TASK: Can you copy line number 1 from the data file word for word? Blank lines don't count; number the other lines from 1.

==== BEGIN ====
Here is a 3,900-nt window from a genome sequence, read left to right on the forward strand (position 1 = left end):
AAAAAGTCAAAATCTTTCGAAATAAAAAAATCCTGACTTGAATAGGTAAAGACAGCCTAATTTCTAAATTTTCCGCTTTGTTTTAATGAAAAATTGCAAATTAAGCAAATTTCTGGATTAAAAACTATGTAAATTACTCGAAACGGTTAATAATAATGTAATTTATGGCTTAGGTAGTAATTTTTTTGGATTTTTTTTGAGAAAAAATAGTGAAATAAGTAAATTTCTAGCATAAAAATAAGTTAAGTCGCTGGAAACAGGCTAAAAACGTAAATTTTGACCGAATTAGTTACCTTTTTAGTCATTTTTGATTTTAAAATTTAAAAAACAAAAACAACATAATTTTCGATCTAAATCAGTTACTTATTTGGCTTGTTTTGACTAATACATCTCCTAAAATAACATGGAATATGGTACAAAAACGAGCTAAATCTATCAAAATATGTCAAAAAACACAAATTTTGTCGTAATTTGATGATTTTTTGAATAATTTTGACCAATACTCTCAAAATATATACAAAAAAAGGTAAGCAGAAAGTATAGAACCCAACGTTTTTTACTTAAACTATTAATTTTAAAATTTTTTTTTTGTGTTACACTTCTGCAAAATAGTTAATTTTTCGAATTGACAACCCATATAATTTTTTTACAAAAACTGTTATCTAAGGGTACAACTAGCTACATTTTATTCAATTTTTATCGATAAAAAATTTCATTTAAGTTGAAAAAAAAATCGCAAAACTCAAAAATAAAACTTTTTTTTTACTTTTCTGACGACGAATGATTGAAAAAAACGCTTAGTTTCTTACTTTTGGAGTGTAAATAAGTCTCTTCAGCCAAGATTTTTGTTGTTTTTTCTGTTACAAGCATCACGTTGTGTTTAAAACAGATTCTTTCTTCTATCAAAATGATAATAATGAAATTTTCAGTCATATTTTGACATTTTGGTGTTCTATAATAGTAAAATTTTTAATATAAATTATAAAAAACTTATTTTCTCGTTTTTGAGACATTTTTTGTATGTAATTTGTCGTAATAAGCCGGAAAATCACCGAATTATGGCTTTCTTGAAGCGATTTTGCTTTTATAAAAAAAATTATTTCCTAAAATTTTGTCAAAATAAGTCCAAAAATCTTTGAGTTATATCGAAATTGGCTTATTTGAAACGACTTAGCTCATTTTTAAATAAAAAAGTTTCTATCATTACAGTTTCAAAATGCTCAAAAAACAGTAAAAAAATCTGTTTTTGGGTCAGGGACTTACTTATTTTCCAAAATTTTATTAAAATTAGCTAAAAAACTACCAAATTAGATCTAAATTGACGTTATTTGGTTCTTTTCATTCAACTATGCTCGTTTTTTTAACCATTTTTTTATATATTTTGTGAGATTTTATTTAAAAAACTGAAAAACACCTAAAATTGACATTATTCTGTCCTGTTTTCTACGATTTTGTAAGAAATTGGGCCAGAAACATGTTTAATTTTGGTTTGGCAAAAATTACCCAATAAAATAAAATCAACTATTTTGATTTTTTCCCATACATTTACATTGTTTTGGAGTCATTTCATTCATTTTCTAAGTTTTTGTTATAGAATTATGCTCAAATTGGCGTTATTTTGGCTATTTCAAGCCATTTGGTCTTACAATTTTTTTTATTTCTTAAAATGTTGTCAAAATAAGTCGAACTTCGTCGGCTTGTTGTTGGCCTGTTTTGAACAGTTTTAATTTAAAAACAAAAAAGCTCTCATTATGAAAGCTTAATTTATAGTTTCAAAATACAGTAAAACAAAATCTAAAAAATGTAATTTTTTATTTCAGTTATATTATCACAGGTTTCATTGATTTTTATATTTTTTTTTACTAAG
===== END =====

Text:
Here is a 3,900-nt window from a genome sequence, read left to right on the forward strand (position 1 = left end):